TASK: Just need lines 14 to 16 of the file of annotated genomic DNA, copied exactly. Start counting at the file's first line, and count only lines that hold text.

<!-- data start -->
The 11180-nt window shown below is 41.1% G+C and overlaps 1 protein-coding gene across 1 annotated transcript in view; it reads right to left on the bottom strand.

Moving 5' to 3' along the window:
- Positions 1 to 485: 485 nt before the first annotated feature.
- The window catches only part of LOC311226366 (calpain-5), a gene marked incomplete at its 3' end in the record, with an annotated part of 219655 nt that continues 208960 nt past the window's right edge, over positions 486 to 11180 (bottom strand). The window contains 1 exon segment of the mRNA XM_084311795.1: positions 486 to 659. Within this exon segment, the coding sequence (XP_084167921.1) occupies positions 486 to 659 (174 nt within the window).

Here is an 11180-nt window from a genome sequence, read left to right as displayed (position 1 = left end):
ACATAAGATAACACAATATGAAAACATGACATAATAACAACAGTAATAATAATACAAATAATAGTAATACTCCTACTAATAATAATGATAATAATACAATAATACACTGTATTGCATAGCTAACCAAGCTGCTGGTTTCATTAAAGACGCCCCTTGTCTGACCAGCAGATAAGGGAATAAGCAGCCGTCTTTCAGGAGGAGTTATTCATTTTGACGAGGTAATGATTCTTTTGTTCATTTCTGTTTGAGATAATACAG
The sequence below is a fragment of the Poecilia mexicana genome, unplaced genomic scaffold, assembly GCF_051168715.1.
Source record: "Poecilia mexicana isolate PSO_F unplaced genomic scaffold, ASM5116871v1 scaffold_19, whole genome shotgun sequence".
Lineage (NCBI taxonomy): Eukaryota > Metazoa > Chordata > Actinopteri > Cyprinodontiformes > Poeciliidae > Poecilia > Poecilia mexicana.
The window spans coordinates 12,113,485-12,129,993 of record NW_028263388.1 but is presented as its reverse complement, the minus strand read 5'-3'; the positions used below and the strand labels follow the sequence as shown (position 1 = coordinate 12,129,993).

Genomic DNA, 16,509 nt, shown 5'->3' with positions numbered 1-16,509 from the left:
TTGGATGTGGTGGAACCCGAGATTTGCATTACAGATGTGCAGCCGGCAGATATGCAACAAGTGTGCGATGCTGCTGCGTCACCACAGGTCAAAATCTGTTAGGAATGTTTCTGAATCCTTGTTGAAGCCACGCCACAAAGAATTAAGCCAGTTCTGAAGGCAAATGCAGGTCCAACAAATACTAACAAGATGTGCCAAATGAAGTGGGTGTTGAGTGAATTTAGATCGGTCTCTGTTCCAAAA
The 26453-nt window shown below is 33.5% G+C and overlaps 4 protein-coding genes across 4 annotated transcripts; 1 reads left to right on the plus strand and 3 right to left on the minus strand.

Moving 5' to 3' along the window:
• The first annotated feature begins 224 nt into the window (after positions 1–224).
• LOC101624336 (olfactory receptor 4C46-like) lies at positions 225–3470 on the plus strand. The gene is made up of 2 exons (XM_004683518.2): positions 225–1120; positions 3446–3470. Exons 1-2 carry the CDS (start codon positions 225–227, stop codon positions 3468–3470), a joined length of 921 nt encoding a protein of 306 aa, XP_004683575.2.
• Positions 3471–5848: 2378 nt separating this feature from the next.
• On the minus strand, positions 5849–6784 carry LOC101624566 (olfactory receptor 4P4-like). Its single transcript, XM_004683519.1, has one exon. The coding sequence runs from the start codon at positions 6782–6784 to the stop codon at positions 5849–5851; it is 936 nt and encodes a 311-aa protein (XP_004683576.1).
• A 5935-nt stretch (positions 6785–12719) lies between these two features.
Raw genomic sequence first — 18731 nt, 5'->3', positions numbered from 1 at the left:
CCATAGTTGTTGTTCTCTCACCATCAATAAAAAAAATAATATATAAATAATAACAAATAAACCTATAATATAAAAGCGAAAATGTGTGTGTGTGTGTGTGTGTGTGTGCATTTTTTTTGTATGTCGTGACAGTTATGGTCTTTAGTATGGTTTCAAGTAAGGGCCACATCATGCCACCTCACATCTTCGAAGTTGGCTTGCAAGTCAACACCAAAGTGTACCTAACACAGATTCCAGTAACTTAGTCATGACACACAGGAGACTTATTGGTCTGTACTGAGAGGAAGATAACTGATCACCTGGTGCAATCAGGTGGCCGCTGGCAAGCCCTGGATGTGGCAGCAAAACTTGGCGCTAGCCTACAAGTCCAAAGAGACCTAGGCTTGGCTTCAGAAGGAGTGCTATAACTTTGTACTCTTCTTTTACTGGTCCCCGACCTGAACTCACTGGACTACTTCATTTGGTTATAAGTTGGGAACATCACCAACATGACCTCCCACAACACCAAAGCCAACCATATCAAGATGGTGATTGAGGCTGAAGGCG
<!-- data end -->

Moving 5' to 3' along the window:
• The first annotated feature begins 224 nt into the window (after positions 1–224).
• LOC101624336 (olfactory receptor 4C46-like) lies at positions 225–3470 on the plus strand. The gene is made up of 2 exons (XM_004683518.2): positions 225–1120; positions 3446–3470. Exons 1-2 carry the CDS (start codon positions 225–227, stop codon positions 3468–3470), a joined length of 921 nt encoding a protein of 306 aa, XP_004683575.2.